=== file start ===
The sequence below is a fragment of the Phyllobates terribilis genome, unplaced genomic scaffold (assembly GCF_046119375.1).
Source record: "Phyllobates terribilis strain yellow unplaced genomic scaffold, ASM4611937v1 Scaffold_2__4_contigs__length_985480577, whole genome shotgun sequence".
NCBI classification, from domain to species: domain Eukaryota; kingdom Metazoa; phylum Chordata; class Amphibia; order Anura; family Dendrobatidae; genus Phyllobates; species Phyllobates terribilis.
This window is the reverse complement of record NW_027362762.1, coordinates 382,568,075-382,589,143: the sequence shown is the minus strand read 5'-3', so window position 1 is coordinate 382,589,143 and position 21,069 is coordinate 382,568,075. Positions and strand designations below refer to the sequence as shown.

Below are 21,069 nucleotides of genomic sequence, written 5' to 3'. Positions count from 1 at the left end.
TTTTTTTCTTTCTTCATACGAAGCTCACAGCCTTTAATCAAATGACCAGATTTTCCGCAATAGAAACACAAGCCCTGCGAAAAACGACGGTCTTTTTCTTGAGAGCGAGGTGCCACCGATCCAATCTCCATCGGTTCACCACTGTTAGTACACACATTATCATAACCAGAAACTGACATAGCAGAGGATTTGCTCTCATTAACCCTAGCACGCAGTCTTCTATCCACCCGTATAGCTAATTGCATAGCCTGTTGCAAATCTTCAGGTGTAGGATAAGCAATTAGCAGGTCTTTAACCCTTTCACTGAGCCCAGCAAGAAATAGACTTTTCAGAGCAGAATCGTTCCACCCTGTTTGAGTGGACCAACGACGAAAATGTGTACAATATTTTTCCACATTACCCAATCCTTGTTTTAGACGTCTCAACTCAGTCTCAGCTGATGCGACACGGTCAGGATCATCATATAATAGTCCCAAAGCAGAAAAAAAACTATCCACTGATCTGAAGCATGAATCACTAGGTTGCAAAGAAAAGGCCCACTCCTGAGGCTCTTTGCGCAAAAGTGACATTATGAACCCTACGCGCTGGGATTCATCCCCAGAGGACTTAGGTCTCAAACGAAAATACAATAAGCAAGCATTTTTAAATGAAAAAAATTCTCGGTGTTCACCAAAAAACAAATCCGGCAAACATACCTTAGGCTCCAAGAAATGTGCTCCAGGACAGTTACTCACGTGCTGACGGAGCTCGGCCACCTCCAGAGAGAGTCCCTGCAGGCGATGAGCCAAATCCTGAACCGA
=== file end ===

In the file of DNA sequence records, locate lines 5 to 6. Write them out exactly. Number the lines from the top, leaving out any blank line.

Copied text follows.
Below are 21,069 nucleotides of genomic sequence, written 5' to 3'. Positions count from 1 at the left end.
TTTTTTTCTTTCTTCATACGAAGCTCACAGCCTTTAATCAAATGACCAGATTTTCCGCAATAGAAACACAAGCCCTGCGAAAAACGACGGTCTTTTTCTTGAGAGCGAGGTGCCACCGATCCAATCTCCATCGGTTCACCACTGTTAGTACACACATTATCATAACCAGAAACTGACATAGCAGAGGATTTGCTCTCATTAACCCTAGCACGCAGTCTTCTATCCACCCGTATAGCTAATTGCATAGCCTGTTGCAAATCTTCAGGTGTAGGATAAGCAATTAGCAGGTCTTTAACCCTTTCACTGAGCCCAGCAAGAAATAGACTTTTCAGAGCAGAATCGTTCCACCCTGTTTGAGTGGACCAACGACGAAAATGTGTACAATATTTTTCCACATTACCCAATCCTTGTTTTAGACGTCTCAACTCAGTCTCAGCTGATGCGACACGGTCAGGATCATCATATAATAGTCCCAAAGCAGAAAAAAAACTATCCACTGATCTGAAGCATGAATCACTAGGTTGCAAAGAAAAGGCCCACTCCTGAGGCTCTTTGCGCAAAAGTGACATTATGAACCCTACGCGCTGGGATTCATCCCCAGAGGACTTAGGTCTCAAACGAAAATACAATAAGCAAGCATTTTTAAATGAAAAAAATTCTCGGTGTTCACCAAAAAACAAATCCGGCAAACATACCTTAGGCTCCAAGAAATGTGCTCCAGGACAGTTACTCACGTGCTGACGGAGCTCGGCCACCTCCAGAGAGAGTCCCTGCAGGCGATGAGCCAAATCCTGAACCGA